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Old 01-24-2019, 12:21 PM   #51
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Somehow I think this subject got a little off track. I just read HB682 that was the original question. What I se is that the proposal increases the fees when you apply for a dock permit from $200 to the new amount of $400 plus changes the added fee of $2 per sq. ft of area to $6 for a permanent dock, and a fee change for seasonal docks from $1 to $3 per sq. ft of area changed. This is a fee that you pay to DES if you want a dock, or change your existing dock for whatever reason. It has nothing to do with property taxation. As I read it, let's say you want a permanent dock that is 6X40 or 240 sq. ft. The fee currently is $680. If this bill is passed, the fee would go to $1840....a substantial change. Or, if the permit is requested for a seasonal dock, the fee would go from $440 to $1120. These are substantial fee increases and not tax deductible. If you want to add a dock section of 6X10 ft, the fee for a seasonal dock would go from $$260 to $580. Same issues will happen if you apply for a permit to repair your dock, but that fee goes from $200 to $400 only. Message here....if you plan to do any repairs or expansion, get your permit requests in now before the fees change, as I believe the permits are valid for 5 years. BTW, theres is also a section (IVB) in HB682 that is not a complete sentence that may cap the fee at $300, so there may be more twists and turns.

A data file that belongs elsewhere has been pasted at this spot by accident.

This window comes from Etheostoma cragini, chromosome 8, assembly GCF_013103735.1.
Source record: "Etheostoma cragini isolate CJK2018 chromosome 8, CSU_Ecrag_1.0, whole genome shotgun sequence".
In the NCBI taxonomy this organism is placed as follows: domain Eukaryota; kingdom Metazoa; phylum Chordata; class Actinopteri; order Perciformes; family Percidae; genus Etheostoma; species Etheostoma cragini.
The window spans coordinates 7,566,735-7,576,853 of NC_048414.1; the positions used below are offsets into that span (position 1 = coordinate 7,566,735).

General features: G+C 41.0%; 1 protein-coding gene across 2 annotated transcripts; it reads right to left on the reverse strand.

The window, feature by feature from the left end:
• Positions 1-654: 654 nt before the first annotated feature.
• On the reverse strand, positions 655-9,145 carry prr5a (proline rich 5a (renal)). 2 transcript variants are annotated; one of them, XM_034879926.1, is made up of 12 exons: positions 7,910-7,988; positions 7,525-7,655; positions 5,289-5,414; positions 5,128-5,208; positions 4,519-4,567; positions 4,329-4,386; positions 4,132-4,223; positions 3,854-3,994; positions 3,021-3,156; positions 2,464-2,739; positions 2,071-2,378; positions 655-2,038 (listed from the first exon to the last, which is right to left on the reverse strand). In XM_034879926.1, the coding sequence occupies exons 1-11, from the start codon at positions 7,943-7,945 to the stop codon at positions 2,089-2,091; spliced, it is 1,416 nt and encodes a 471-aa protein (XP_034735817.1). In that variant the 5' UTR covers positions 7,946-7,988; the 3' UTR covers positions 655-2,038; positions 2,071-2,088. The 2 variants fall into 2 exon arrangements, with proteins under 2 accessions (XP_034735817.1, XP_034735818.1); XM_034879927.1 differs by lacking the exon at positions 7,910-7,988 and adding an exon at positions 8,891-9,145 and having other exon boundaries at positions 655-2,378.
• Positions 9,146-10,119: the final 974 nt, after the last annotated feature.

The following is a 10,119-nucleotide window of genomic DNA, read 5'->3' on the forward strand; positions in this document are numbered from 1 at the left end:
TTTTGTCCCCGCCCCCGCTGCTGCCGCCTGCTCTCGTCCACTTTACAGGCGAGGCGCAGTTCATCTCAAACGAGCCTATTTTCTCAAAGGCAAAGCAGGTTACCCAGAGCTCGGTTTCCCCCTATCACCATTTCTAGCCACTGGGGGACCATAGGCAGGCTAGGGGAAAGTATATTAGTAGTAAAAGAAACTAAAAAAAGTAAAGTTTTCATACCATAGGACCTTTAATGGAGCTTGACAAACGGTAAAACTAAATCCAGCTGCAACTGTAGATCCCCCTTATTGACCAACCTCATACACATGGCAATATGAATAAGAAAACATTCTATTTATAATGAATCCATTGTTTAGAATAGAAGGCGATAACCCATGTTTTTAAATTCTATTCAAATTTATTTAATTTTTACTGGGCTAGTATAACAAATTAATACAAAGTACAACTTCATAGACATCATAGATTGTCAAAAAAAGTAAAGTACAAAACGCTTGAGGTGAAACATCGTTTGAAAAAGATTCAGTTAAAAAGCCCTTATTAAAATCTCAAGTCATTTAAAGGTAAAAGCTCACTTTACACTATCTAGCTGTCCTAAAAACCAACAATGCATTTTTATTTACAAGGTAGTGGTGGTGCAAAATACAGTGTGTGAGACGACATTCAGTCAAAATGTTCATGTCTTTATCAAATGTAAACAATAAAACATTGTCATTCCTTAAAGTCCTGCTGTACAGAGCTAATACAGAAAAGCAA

The second item that this topic elicited responses to has to do with taxation of these structures. It is obvious that the taxation of a dock varies by town. Some towns do not tax at all. And taxation may or may not be shared as a Federal tax deduction, since property taxes are capped at $10,000. Separate topic.

Disclaimer....I am no lawyer and what I wrote above is just my best interpretation of what I read in HB682. Remember, these "bills" are written so folks have no idea what the legislature is doing. I certainly think others need to chime in to validate or refute the data I presented.
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